From Spider-Gwen to "The Multiversity": The best comics of 2014

The past year has brought breakthroughs in female superheroes, meta-comics, and comics etched on beer bottle labels


Mark Peters
January 7, 2015 5:24AM (UTC)

This was a spectacular year for comic books, with strong original series being launched all over the map. If you like comic book characters on TV and at the movies, you really need to get your ass down to a comic book store (in person or digitally) and go to the source. Comics are, and always will be, bigger and bolder than the stuff derived from them.

Here’s a celebration of some of the best stuff that came out in 2014: the dreamiest art, the greenest lawyers, the goriest horror, the weirdest multiverse and the biggest hobo treasure.

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Best New Superhero: Spider-Gwen

Launched in “Edge of Spider-Verse” #2 as part of a massive crossover involving every Spider-person from every reality, Spider-Gwen is a version of long-dead Spider-Man girlfriend Gwen Stacy in a world where Peter died and she became Spider-Woman. Oozing cool, Spider-Gwen immediately captured the hearts, minds and wallets of fans, and she’ll soon be featured in her own series. A dead girlfriend becoming an awesome hero is one of many signs that Marvel, and comic companies in general, finally give a crap about female readers. Comic books are less of a bro-verse than ever before, with strong sales for excellent female-driven series like “Ms. Marvel,” “Harley Quinn” and “Saga.”

Best Mythological Comic: “Ragnorak”

Walt Simonson—who wrote and illustrated the greatest run on “Thor” ever—returned to Norse mythology this year in the form of the creator-owned “Ragnorak” for IDW. It’s one of the finest comics of his long career, offering a new, post-apocalyptic spin on the myths Simonson loves and has already redefined. Easily one of the ten best comic artists ever, Simonson ain’t done yet, folks.

Best Story About Lawyers by a Lawyer: “She-Hulk” 8-10

Charles Soule, a real-life lawyer, created a superhero story for the ages with “She-Hulk” 8-10, which featured She-Hulk and Daredevil—Marvel’s two lawyer superheroes—meeting in the courtroom for the first time. The case: Captain America is accused in a wrongful death lawsuit. Along the way, we get a look at pre-Cap Steve Rogers that will thrill all fans of the character: it captures his essence perfectly. The crisp, energetic art by Javier Pulido makes the story a poppy pleasure, and Soule takes full advantage of his law background, while not letting legalese dominate the story. This was a goddamn gem.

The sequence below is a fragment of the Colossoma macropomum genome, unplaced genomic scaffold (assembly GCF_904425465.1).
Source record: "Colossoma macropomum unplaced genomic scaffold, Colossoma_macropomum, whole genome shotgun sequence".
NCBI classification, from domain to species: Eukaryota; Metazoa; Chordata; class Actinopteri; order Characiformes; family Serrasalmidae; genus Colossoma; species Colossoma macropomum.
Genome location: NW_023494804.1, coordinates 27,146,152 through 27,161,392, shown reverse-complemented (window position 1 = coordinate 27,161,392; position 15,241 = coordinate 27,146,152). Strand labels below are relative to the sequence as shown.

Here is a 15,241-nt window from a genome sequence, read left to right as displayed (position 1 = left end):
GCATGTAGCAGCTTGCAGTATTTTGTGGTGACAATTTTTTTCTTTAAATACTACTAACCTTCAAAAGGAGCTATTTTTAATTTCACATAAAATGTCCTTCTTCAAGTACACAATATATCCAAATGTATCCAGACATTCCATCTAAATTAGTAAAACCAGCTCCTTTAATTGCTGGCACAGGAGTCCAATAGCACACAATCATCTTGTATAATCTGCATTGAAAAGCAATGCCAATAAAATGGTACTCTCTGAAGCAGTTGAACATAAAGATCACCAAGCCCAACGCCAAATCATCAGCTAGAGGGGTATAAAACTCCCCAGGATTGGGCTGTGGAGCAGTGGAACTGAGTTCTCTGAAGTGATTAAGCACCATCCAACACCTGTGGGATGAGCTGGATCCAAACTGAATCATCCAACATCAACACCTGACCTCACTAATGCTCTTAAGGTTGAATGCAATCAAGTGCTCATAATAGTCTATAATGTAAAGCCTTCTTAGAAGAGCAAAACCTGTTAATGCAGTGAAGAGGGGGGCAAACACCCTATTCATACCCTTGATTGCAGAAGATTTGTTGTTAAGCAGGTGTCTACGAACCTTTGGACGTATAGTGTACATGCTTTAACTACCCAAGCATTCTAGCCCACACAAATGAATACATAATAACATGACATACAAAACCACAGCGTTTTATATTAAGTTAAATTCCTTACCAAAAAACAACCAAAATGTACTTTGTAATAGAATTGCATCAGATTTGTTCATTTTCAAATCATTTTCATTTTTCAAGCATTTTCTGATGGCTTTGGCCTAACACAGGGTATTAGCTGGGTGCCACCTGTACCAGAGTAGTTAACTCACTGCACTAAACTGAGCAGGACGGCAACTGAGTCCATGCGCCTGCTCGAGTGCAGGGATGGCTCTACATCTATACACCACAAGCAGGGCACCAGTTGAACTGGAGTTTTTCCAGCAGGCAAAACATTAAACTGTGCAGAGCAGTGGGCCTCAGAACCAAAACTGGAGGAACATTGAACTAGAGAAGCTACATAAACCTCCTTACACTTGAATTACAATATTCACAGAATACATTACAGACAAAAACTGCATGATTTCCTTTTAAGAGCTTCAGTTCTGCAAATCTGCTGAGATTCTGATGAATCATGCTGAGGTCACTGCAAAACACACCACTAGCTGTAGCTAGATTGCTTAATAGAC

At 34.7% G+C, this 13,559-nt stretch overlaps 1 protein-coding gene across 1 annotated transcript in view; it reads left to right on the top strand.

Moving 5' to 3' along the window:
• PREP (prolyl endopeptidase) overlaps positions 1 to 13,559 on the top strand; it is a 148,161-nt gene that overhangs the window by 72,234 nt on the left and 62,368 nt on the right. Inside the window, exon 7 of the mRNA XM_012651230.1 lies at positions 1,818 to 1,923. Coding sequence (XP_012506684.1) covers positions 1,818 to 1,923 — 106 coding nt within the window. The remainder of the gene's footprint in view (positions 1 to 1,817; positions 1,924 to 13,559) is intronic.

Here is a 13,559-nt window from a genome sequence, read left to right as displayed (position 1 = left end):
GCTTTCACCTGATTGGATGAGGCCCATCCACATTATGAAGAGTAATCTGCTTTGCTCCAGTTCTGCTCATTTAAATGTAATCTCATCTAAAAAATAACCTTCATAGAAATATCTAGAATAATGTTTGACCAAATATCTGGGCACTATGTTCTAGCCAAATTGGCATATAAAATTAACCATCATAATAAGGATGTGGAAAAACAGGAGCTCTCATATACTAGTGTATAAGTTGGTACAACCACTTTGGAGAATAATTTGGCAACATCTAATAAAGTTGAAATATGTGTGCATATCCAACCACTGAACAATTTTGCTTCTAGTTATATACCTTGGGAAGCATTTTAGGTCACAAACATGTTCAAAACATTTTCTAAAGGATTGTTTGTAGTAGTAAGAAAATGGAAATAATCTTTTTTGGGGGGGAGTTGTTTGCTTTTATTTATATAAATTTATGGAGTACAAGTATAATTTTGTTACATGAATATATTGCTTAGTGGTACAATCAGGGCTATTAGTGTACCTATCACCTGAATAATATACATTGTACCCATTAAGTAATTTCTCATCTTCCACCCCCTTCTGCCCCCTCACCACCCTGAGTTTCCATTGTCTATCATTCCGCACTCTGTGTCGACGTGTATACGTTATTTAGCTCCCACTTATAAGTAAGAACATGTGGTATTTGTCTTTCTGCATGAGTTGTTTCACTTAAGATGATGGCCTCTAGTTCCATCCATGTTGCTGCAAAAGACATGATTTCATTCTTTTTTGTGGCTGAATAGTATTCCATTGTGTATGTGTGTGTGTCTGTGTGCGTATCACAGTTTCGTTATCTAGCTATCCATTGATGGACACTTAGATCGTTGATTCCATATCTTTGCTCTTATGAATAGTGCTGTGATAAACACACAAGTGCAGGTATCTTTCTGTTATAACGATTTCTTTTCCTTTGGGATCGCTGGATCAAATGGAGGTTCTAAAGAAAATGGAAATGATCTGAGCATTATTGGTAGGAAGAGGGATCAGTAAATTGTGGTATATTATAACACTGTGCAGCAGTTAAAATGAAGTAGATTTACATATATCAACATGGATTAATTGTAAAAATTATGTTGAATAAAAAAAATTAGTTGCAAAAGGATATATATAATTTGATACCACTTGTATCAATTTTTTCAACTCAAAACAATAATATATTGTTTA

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Most Meta Comic: “The Multiversity”

"The Multiversity" might be the most sprawling, enormous, ridiculous, bananas comic I’ve ever read. Each issue takes place in a different DC universe, as Grant Morrison tells a tale of a multiversal crisis. Heroes pick up clues to the crisis from comic books, which are actual records of other universes. In the spirit of parallel worlds, each issue is #1 and features a different artist. Like most Morrison comics, this is dense and highly readable. In particular, the Frank Quitely-illustrated fourth issue, “Pax Americana,” is remarkable. This Earth is home to the Charlton characters Alan Moore mutated in “Watchmen,” and Morrison and Quitely comment on that story, DC in general and Presidential assassinations in one of the most cinematic comics of the year.

Best Writer: Jason Aaron

One sign of a great writer is the ability to write engrossing work in totally different genres. Jason Aaron passes that test by writing two series that could not be more different, except for their high quality: “Thor” and “Southern Bastards.” His “Thor” run hasn’t missed a beat with the addition of female Thor, and in fact this new Thor fits right into a series that was always about using multiple Thors (young, current and old) to get to the essence of the character.  But Aaron’s best accomplishment of 2014 is probably “Southern Bastards,” an Image series set in rural Alabama that has the simplicity of a great tragedy. The southern doom is heightened by Jason Latour’s art, which is ugly in the right way: it captures the pained, worn-out, beaten-down characters and their hopeless situations. “Southern Bastards” was probably the best new series of the year, though a strong late contender to that title is ultra-feminist, mega-entertaining “Bitch Planet.”

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Coolest New Comics Medium: Beer bottles

Jason Aaron broke more new ground when he collaborated with artist Tony Moore to create a comic appearing only on the labels of Arcade Brewery’s Festus Rotgut Ale. Beer geekery married to comics geekery? These are glorious times.

Best Artist: Tula Lotay